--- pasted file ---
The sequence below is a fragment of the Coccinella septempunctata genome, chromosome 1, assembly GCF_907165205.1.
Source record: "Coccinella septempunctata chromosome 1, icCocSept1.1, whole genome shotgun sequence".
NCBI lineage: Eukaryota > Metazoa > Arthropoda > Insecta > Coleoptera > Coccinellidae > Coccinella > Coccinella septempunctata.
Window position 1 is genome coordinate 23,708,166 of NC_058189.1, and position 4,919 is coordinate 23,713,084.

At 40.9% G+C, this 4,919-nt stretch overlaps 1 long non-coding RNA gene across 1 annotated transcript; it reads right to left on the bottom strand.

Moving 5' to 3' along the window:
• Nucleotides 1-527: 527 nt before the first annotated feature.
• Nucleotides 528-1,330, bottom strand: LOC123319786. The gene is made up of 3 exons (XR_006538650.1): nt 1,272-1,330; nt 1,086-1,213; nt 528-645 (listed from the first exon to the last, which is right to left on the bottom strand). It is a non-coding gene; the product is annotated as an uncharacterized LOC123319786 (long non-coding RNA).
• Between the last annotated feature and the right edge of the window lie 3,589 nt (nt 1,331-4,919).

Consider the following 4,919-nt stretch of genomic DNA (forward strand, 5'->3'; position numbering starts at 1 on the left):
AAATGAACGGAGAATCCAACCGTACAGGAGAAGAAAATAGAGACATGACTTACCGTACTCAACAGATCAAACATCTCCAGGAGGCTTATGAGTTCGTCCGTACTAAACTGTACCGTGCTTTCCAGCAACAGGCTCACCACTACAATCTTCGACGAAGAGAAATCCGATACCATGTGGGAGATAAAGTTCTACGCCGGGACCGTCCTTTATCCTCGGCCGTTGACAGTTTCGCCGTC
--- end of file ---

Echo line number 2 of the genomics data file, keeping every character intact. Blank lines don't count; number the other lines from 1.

Source record: "Coccinella septempunctata chromosome 1, icCocSept1.1, whole genome shotgun sequence".